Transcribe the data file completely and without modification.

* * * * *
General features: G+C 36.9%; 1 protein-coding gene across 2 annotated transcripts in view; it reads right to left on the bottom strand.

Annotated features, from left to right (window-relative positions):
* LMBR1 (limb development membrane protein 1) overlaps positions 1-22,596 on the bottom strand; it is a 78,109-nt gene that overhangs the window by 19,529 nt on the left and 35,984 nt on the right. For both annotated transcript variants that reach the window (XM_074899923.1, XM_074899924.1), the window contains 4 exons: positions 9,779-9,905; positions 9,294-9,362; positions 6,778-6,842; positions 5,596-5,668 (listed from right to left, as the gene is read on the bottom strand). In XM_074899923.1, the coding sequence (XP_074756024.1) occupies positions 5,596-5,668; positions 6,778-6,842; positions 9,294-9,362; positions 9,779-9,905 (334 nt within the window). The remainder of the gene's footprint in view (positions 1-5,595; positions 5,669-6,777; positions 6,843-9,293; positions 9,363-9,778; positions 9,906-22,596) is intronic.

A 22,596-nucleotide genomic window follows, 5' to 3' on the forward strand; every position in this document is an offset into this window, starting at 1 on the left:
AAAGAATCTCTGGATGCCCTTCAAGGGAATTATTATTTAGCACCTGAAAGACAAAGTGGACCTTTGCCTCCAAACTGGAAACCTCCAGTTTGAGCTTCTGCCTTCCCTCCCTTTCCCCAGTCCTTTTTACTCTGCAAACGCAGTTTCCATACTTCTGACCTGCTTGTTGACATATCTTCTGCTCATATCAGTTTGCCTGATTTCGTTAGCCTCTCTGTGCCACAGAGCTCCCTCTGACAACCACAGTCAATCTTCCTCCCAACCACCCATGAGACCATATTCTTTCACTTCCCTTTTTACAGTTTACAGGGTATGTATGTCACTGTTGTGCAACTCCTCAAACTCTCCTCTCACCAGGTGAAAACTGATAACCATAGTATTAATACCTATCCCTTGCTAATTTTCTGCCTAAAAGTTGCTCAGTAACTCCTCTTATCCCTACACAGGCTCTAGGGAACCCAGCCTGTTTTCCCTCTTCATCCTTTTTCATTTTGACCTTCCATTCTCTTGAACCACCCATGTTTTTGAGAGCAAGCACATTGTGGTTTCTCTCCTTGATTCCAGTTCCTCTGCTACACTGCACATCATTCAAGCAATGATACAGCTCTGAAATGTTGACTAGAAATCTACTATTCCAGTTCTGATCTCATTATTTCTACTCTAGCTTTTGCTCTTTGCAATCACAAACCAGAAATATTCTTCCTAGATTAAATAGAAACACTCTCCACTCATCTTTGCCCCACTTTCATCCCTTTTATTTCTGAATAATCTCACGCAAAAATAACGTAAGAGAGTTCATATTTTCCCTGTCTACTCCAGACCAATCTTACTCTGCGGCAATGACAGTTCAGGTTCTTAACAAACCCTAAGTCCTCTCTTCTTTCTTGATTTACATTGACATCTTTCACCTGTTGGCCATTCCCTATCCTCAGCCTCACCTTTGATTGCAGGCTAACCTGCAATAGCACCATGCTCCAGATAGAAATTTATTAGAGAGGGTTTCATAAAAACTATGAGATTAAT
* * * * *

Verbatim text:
General features: G+C 36.9%; 1 protein-coding gene across 2 annotated transcripts in view; it reads right to left on the bottom strand.

Annotated features, from left to right (window-relative positions):
* LMBR1 (limb development membrane protein 1) overlaps positions 1-22,596 on the bottom strand; it is a 78,109-nt gene that overhangs the window by 19,529 nt on the left and 35,984 nt on the right. For both annotated transcript variants that reach the window (XM_074899923.1, XM_074899924.1), the window contains 4 exons: positions 9,779-9,905; positions 9,294-9,362; positions 6,778-6,842; positions 5,596-5,668 (listed from right to left, as the gene is read on the bottom strand). In XM_074899923.1, the coding sequence (XP_074756024.1) occupies positions 5,596-5,668; positions 6,778-6,842; positions 9,294-9,362; positions 9,779-9,905 (334 nt within the window). The remainder of the gene's footprint in view (positions 1-5,595; positions 5,669-6,777; positions 6,843-9,293; positions 9,363-9,778; positions 9,906-22,596) is intronic.

A 22,596-nucleotide genomic window follows, 5' to 3' on the forward strand; every position in this document is an offset into this window, starting at 1 on the left:
AAAGAATCTCTGGATGCCCTTCAAGGGAATTATTATTTAGCACCTGAAAGACAAAGTGGACCTTTGCCTCCAAACTGGAAACCTCCAGTTTGAGCTTCTGCCTTCCCTCCCTTTCCCCAGTCCTTTTTACTCTGCAAACGCAGTTTCCATACTTCTGACCTGCTTGTTGACATATCTTCTGCTCATATCAGTTTGCCTGATTTCGTTAGCCTCTCTGTGCCACAGAGCTCCCTCTGACAACCACAGTCAATCTTCCTCCCAACCACCCATGAGACCATATTCTTTCACTTCCCTTTTTACAGTTTACAGGGTATGTATGTCACTGTTGTGCAACTCCTCAAACTCTCCTCTCACCAGGTGAAAACTGATAACCATAGTATTAATACCTATCCCTTGCTAATTTTCTGCCTAAAAGTTGCTCAGTAACTCCTCTTATCCCTACACAGGCTCTAGGGAACCCAGCCTGTTTTCCCTCTTCATCCTTTTTCATTTTGACCTTCCATTCTCTTGAACCACCCATGTTTTTGAGAGCAAGCACATTGTGGTTTCTCTCCTTGATTCCAGTTCCTCTGCTACACTGCACATCATTCAAGCAATGATACAGCTCTGAAATGTTGACTAGAAATCTACTATTCCAGTTCTGATCTCATTATTTCTACTCTAGCTTTTGCTCTTTGCAATCACAAACCAGAAATATTCTTCCTAGATTAAATAGAAACACTCTCCACTCATCTTTGCCCCACTTTCATCCCTTTTATTTCTGAATAATCTCACGCAAAAATAACGTAAGAGAGTTCATATTTTCCCTGTCTACTCCAGACCAATCTTACTCTGCGGCAATGACAGTTCAGGTTCTTAACAAACCCTAAGTCCTCTCTTCTTTCTTGATTTACATTGACATCTTTCACCTGTTGGCCATTCCCTATCCTCAGCCTCACCTTTGATTGCAGGCTAACCTGCAATAGCACCATGCTCCAGATAGAAATTTATTAGAGAGGGTTTCATAAAAACTATGAGATTAAT